USNS Provo (T-AG-173) Areas With Asbestos Exposure

The USNS Provo (T-AG-173) was initially built as a Victory ship throughout the spring of 1945 by the Oregon Shipbuilding Corporation. She served with the Merchant Marine – the branch of service that suffered proportionally the biggest casualties during the war – and was acquired by the Military Sea Transportation Service in March 1963, re-baptized as USNS Provo (T-AG-173), and designated as a Special Project Ship (Pheonix-class). Her task was a lot more mundane than it sounds. She was basically a floating depot, placed off the coast of the Philippines to provide military material for contingencies, which she did in 1964 for operation “Quick Release”. During the American phase of the Indochina war, she acted as a point to point cargo carrier, making deliveries from Japan and the Subic Bay to Vietnam. The USNS Provo (T-AG-173) was sold in August 1973, at which point her history became uncertain. Like with all Victory ships, asbestos was heavily used throughout the ship's construction, and her maintenance crews could have inhaled the toxic vapors while handling asbestos-containing products.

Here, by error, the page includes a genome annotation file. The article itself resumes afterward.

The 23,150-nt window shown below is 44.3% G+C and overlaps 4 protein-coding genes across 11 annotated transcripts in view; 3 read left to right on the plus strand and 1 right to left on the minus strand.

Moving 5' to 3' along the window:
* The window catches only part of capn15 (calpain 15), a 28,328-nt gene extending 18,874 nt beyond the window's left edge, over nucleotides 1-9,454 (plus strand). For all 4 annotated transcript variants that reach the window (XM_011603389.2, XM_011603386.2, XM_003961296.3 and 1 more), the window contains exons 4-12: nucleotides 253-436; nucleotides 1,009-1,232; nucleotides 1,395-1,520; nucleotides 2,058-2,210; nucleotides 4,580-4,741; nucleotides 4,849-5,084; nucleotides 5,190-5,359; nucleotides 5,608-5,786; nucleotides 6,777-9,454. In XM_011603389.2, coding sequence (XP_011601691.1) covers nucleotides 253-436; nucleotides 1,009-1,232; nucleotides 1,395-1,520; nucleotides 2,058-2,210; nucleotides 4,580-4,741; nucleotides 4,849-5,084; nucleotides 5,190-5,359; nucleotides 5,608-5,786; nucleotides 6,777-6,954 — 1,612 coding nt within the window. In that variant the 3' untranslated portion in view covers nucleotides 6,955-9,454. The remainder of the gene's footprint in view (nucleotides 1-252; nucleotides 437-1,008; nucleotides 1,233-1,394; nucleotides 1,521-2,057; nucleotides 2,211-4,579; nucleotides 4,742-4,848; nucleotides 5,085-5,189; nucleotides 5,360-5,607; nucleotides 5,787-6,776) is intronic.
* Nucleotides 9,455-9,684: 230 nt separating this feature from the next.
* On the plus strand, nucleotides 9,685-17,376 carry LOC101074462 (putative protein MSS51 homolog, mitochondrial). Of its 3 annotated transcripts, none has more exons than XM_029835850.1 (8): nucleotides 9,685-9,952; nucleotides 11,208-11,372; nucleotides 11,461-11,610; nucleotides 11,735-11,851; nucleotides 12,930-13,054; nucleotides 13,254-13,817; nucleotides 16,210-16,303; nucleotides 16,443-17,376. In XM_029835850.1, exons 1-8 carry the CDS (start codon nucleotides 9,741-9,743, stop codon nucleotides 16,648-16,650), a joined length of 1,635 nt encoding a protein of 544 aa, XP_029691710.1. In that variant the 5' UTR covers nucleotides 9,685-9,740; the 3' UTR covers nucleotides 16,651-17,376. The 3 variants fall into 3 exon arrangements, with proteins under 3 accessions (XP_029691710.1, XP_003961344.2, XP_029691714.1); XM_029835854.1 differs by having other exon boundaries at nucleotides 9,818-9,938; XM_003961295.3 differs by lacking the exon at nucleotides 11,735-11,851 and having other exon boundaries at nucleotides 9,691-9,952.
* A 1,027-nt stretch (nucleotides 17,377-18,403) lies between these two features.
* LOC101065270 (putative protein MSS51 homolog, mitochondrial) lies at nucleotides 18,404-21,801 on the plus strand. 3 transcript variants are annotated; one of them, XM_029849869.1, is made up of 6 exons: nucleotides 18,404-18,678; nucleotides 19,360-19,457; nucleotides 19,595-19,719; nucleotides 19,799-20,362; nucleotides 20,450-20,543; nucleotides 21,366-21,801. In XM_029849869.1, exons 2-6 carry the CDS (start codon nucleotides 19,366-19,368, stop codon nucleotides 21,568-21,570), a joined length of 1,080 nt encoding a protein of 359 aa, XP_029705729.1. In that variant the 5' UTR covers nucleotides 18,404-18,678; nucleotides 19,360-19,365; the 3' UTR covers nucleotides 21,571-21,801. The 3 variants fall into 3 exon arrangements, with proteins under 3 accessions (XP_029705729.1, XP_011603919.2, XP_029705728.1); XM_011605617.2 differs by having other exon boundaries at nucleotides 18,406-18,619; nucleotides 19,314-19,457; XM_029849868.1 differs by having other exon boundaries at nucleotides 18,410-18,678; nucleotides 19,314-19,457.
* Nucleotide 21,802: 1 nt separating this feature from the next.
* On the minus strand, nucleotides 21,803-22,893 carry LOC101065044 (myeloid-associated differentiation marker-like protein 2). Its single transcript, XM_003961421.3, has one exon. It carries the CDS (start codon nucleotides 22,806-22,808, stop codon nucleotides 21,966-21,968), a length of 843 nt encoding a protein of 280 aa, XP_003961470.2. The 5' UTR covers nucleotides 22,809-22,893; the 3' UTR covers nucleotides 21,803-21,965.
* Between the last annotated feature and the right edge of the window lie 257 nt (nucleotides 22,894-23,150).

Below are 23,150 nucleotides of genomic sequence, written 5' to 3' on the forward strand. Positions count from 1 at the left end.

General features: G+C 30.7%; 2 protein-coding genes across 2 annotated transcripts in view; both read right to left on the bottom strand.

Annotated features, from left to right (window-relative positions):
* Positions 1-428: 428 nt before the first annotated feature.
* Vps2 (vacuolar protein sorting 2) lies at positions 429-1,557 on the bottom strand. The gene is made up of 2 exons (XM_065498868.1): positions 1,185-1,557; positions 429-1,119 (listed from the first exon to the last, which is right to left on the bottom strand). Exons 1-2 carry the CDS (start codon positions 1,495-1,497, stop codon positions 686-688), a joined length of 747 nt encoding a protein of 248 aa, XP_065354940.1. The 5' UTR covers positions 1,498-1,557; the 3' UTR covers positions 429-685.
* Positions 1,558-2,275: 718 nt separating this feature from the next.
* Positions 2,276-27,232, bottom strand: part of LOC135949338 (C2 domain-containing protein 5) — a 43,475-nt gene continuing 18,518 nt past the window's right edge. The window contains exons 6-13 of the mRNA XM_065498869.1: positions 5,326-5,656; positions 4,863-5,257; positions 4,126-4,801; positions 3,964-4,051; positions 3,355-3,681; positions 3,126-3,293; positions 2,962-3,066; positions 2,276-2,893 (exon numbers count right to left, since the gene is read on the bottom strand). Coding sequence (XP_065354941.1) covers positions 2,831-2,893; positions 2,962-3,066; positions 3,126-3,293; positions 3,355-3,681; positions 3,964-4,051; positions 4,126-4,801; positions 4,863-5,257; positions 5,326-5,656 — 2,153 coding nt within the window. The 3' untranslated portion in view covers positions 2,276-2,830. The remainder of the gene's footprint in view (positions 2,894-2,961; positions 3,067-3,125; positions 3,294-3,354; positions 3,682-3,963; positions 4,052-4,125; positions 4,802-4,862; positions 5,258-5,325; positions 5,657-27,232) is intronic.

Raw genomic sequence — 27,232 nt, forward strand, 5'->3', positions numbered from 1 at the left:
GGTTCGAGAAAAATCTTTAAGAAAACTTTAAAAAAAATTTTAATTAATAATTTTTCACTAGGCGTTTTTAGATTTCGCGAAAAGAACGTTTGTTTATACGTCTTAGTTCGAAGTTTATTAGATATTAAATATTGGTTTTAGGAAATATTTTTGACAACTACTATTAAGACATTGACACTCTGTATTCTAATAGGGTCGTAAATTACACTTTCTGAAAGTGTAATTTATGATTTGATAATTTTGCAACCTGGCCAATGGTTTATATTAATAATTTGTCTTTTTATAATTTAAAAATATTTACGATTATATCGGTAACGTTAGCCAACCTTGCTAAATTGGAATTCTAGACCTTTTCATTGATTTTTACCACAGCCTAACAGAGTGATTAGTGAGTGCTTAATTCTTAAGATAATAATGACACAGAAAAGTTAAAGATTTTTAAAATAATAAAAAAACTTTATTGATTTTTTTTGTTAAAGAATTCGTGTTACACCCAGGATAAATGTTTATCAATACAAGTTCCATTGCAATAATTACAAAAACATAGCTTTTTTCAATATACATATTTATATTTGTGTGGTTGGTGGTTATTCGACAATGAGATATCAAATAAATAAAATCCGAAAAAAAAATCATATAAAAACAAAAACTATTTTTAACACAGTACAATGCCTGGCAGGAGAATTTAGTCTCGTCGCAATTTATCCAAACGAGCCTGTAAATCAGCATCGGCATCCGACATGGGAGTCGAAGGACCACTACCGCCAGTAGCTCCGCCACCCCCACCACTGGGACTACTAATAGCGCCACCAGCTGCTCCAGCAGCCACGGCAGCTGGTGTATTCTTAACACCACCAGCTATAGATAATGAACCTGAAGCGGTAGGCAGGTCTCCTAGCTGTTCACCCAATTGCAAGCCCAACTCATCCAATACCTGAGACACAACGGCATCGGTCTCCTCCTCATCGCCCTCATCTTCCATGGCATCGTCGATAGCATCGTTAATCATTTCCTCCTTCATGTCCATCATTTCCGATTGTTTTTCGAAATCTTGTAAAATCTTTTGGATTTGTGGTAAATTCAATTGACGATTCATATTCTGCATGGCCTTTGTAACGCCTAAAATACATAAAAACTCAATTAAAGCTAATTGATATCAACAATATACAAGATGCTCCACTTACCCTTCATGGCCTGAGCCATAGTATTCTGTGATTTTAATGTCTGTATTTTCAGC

Everyone who served on the USNS Provo (T-AG-173) inhaled the asbestos fibers and is at risk for developing lung disease

  • Engine Rooms
  • Damage Control Room
  • Pump Room
  • Propulsion Room
  • Plotting Rooms
  • Powder and Shot Magazine
  • Ward Room
  • Deck
  • Trasmitter Room
  • Junior Officers Quarters
  • Sick Bay
  • Reefer
  • Pilot House
  • Admiral's Cabin
  • Galley
  • Mess Deck

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